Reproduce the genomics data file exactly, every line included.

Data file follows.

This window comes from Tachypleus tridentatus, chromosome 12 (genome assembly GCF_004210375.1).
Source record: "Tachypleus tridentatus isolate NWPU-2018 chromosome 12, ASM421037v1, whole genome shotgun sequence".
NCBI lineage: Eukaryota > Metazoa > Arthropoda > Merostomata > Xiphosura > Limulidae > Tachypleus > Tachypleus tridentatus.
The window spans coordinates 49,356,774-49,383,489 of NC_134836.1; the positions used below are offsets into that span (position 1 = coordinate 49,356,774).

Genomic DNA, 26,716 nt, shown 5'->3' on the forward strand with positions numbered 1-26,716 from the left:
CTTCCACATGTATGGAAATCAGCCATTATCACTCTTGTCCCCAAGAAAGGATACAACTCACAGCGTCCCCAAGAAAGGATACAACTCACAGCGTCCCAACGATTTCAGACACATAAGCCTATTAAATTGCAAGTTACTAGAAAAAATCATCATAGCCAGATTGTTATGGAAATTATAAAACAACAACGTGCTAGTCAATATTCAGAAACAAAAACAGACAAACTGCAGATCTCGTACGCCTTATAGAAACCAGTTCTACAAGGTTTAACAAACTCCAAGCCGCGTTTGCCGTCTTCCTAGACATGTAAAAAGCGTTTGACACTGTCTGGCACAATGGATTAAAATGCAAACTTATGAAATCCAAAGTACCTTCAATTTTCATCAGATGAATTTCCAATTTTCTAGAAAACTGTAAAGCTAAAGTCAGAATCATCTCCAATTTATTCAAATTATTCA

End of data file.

This window comes from Tachypleus tridentatus, chromosome 12 (genome assembly GCF_004210375.1).
Source record: "Tachypleus tridentatus isolate NWPU-2018 chromosome 12, ASM421037v1, whole genome shotgun sequence".
NCBI lineage: Eukaryota > Metazoa > Arthropoda > Merostomata > Xiphosura > Limulidae > Tachypleus > Tachypleus tridentatus.
The window spans coordinates 49,356,774-49,383,489 of NC_134836.1; the positions used below are offsets into that span (position 1 = coordinate 49,356,774).

Genomic DNA, 26,716 nt, shown 5'->3' on the forward strand with positions numbered 1-26,716 from the left:
CTTCCACATGTATGGAAATCAGCCATTATCACTCTTGTCCCCAAGAAAGGATACAACTCACAGCGTCCCCAAGAAAGGATACAACTCACAGCGTCCCAACGATTTCAGACACATAAGCCTATTAAATTGCAAGTTACTAGAAAAAATCATCATAGCCAGATTGTTATGGAAATTATAAAACAACAACGTGCTAGTCAATATTCAGAAACAAAAACAGACAAACTGCAGATCTCGTACGCCTTATAGAAACCAGTTCTACAAGGTTTAACAAACTCCAAGCCGCGTTTGCCGTCTTCCTAGACATGTAAAAAGCGTTTGACACTGTCTGGCACAATGGATTAAAATGCAAACTTATGAAATCCAAAGTACCTTCAATTTTCATCAGATGAATTTCCAATTTTCTAGAAAACTGTAAAGCTAAAGTCAGAATCATCTCCAATTTATTCAAATTATTCA